The last time we caught up with Mick Jenkins was at the start of 2020 when he took us to 'The Circus'. Although brief, the project was a welcome reminder of the 30-year-old rapper's sprawling capabilities, touching upon US race relations and personal struggle over muted, silky beats. Almost two years later and a global pandemic sandwiched in-between releases, the Chicago-based rap extraordinaire is back with his third LP, 'Elephant In The Room'.
With its 38 minute runtime divided into 12 tracks, 'Elephant In The Room' is much leaner than its expansive, lengthy siblings 'The Healing Component' and 'Pieces Of A Man'. Despite this, Mick's songwriting and eye for worldbuilding are as robust as ever on this LP, moulding together a personal tale of someone striving for a carefree lifestyle in the face of impending dread and emotional trauma.
On the record, Mick recruits the likes of serpentwithfeet, Ayinde Cartman, Ben Hixon, and greenSLLIME to great effect. In particular, greenSLLIME drops a stone-cold guest verse on the front end of 'D.U.I', complementing Mick's matter of fact, Teflon-proof delivery as he ponders PTSD and Chicago's gun-toting wild west.
Mick has almost been a master at nuance and layered subtext. The record marries together the foundations of a vintage soul record with the kind of harrowing, brutal honesty only found on a lyrically adept alt-hop hop album. The track 'Contacts' best sums up this sentiment. The song warps the listener with slamming drum patterns and reaffirming victory notions one expects from a leading rap single. However, the track deviates from the norm as Mick couples these ideas with ominous, bleak undertones reminiscent of Portishead's 'Dummy'.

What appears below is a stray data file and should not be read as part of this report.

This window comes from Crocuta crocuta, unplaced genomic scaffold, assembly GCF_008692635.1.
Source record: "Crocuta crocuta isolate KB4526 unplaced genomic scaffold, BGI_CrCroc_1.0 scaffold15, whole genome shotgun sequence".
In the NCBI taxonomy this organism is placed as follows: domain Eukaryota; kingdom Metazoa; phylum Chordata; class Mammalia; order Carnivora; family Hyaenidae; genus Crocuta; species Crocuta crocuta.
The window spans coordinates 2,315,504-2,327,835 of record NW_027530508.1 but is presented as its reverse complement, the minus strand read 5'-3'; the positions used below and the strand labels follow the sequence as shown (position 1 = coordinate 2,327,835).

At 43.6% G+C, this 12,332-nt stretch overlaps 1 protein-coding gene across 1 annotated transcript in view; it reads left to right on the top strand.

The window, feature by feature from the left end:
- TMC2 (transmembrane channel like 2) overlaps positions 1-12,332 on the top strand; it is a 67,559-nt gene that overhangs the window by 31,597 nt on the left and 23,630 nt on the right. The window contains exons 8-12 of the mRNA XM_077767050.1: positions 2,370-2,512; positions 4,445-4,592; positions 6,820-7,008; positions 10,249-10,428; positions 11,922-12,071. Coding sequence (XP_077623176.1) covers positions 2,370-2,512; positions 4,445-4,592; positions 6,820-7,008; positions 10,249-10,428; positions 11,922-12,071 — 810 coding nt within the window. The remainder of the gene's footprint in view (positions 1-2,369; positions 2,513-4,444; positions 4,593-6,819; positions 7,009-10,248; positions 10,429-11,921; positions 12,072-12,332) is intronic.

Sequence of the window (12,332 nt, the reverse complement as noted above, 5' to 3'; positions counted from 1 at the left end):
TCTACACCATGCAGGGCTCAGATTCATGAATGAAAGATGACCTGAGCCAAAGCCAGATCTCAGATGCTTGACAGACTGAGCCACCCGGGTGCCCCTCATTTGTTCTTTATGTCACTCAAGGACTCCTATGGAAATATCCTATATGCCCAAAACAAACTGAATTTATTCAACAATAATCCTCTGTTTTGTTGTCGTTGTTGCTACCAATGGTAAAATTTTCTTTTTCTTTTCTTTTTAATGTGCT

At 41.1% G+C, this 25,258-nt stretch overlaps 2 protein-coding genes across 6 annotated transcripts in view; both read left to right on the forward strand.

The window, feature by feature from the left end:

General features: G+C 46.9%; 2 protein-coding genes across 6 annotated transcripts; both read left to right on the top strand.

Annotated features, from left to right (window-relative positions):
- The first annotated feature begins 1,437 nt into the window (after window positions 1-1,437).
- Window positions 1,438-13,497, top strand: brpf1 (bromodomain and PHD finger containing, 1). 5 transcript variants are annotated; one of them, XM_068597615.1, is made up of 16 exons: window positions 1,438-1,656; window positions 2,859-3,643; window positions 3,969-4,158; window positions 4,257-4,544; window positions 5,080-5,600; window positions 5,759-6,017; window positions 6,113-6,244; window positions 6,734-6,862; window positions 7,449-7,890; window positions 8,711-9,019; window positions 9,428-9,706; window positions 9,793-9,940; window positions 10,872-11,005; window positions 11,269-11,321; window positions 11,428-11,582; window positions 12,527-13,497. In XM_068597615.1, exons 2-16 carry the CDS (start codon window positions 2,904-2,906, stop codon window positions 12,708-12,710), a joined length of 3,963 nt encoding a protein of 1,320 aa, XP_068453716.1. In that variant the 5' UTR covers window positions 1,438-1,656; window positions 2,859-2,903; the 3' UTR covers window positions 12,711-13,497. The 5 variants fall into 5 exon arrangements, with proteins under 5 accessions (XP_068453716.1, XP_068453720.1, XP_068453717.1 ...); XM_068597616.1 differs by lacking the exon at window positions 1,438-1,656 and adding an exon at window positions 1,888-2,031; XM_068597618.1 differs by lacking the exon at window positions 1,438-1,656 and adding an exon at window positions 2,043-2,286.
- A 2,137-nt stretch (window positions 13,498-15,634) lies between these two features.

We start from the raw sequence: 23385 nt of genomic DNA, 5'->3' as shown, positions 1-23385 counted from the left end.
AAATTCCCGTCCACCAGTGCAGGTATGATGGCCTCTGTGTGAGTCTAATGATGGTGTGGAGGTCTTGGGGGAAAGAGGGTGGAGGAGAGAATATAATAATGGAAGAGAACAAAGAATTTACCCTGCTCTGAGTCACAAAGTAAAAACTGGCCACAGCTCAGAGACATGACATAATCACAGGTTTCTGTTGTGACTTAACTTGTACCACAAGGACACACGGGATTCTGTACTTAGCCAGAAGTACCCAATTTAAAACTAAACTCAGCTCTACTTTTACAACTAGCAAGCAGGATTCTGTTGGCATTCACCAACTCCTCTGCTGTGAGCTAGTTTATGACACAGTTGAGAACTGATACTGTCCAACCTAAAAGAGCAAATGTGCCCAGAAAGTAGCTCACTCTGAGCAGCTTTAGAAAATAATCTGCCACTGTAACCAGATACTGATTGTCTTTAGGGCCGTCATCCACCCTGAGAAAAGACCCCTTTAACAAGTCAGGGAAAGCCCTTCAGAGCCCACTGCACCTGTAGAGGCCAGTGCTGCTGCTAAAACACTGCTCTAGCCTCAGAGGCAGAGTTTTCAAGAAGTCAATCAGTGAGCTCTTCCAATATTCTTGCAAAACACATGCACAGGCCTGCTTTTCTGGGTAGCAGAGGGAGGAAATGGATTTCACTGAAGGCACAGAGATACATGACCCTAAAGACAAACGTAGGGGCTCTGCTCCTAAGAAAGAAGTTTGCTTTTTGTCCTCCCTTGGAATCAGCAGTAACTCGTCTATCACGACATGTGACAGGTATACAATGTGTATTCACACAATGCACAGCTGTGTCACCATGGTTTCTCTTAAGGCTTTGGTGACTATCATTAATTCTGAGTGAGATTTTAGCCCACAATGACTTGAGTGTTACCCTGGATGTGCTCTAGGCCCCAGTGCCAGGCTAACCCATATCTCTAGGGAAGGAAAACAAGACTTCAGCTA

The lophiile-produced track 'Gucci Tried to Tell Me' is also a noteworthy cut in the tracklist. The track revels in static vinyl distortion and vintage guitar licks often found on Slum Village or De La Soul records. The track also features some amateurish crooning from Mick that works to the track's favour, giving 'Gucci Tried to Tell Me' an improvised, demo-like quality to it.
Without a doubt, the best track on the album is 'Reflection'. The song invites the listener to examine Mick's relationship with his estranged father. 'Reflection' is easily the most gut-wrenching and personal moment onto the LP – and possibly Mick's entire discography – as he raps with a sombre and jaded cadence.
Equally, the album closer 'Rug Burn' alongside serpentwithfeet is a triumphant end to the album. Throughout, Mick raps about his accomplishments and status in the rap universe, lamenting his "top five" status. serpentwithfeet and producer Tee-Watt's wonky, funk-driven lullaby of an outro makes for a somewhat optimistic conclusion.
Mick didn't make this album for the RapCaviar playlists, nor for the faint-hearted. The album sounds like a snapshot of a man who's seen too much, but also a man who strives for much more out of life. 'Elephant In The Room' is a human album about the Black experience and unforetold struggles one ponders on a day-to-day basis. Although 'Elephant In The Room' is not quite as diverse as his 2018 effort 'Pieces Of A Man' or as fresh as his breakout tape 'Wave[s]', there's a lot to love about the album, and it's likely to one that ages gracefully over time.
Words: Niall Smith
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